We talk often about how our Michigan State UniversityExtension4-H Youth Development Program creates the leaders of tomorrow. But often, 4-H’ers don’t wait till they’re all grown up to use those leadership skills to make a difference. That was obvious when a group of 19 members of the Michigan 4-H Youth Conservation Council (M4-HYCC) gave a presentation before the Michigan Senate Committee on Natural Resources, Environment and Great Lakes on April 24.
The council is a leadership and confidence-building opportunity for teens who get a chance to explore solutions to environmental issues and provide a voice in state government public policy-making. Each year, members of M4-HYCC select and research a current environmental issue that affects the entire state. They spend about three months researching, which includes interviewing people, listening to presentations, and studying books and articles on the issue. The research concludes with a presentation before the state Senate.
This year, the group’s research and presentation focused on home heating oil tanks. The council recommended expanding the regulations of PA 207 to include a broader jurisdiction over the tanks. It suggested that the Michigan Department of Environmental Quality (MDEQ) be given the ability to ticket inadequate home heating oil tanks and supporting structures. It also suggested that education and training in proper inspection and fuel tank maintenance for fuel distributors be enhanced.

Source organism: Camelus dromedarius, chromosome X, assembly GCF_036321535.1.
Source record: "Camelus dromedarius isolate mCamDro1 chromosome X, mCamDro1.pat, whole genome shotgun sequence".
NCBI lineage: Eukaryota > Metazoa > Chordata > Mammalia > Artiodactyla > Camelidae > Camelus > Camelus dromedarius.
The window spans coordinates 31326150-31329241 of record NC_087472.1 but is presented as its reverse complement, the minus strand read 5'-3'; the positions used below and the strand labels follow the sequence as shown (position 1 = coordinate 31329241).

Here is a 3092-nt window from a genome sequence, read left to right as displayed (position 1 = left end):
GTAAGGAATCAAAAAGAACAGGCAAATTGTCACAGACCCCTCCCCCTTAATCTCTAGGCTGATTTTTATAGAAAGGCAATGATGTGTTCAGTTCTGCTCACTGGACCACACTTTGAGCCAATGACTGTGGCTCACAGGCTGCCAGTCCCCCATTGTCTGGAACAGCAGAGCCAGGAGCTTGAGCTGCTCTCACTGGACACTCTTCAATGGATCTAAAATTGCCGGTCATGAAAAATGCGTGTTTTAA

The senators expressed appreciation for all the hard work the 4-H’ers put into the project. They were impressed and spent time talking individually with them after the hearing ended.
“I thought the senators seemed surprised that home heating oil tanks in Michigan are largely unregulated,” said Extension educator Darren Bagley who coordinates the program.
The teen council members have been responsible for influencing the legislature in the past. In 2008, their testimony helped pass Senate Bill 152 and 362, which reduces the amounts of phosphorus permitted in dishwasher and laundry detergents. In 2003, their recommendations led to an introduction of a bill that directed the Michigan Department of Natural Resources to include special information about marine fuel spills in its boating safety course. Members also testified for a bill introduced in 2000 that promoted the development of the Michigan heritage water trail program. The bill was passed in 2002.
4-H member Dakota Hewlett, an MSU freshman who has been with the council since he was 13, provided leadership. Mallory Ramelis from Mackinac County took leadership for the presentation, and Samantha Ellison from Tuscola County took leadership for the paper.
Extension educator Insa Raymond acted as advisor, and Sam Owens (Midland County) and Paula Ramelis (Mackinac County) served as volunteer advisors.